June 27, 2009

The Role of Sports in Society

Filed under: manifesto,sports,testimonies — newritings @ 6:13 pm

IN this series we continue our focus on sports and society. We reproduce a paper by the former president of the Anti Apartheid Sports movement because we believe that it is of immense interest to the global community concerned about the role of sports as part of society, and seeking answers whether sports can contribute to questions of personal liberation, expanded democracy and personal and societal development.

This piece by FRANK A VAN DER FRANK A VAN DER HORST written for a conference in 2005 can be read in full on this site, but we reproduce the concluding section here to broaden the debate.

I am and was an avid supporter of the organizing slogan that one cannot have normal sport in an abnormal society, but as a trade unionist, activist with a left orientation, I have equally believed that leisure time and recreation was critical for working people, to enjoy not for continued exploitation, but to reflect and strengthen ourselves to resists control by corporations and capital in general.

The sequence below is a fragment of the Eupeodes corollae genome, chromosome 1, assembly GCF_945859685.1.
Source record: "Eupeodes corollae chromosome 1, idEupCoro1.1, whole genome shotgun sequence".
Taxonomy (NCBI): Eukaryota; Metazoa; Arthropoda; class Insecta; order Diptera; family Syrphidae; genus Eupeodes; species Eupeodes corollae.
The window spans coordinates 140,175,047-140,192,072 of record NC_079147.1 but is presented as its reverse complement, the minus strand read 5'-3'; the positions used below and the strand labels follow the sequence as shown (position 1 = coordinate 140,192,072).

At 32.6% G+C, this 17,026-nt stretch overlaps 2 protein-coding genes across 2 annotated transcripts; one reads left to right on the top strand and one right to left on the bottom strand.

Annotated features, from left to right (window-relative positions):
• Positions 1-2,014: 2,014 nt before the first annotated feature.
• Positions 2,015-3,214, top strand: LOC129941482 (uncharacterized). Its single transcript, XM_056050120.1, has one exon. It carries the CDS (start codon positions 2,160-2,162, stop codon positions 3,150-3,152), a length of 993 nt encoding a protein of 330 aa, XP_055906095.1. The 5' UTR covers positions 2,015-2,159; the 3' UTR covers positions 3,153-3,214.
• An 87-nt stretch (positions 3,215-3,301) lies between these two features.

Betrand Russel in his essay, In praise of Idleness, has pointed out that “The idea that the poor should have leisure has always been shocking to the rich. In England, in the early nineteenth century, fifteen hours was the ordinary day’s work for a man; children sometimes did as much, and very commonly did twelve hours a day. When meddlesome busybodies suggested that perhaps these hours were rather long, they were told that work kept adults from drink and children from mischief. When I was a child, shortly after urban working men had acquired the vote, certain public holidays were established by law, to the great indignation of the upper classes. I remember hearing an old Duchess say: ‘What do the poor want with holidays? They ought to work.’ People nowadays are less frank, but the sentiment persists, and is the source of much of our economic confusion. “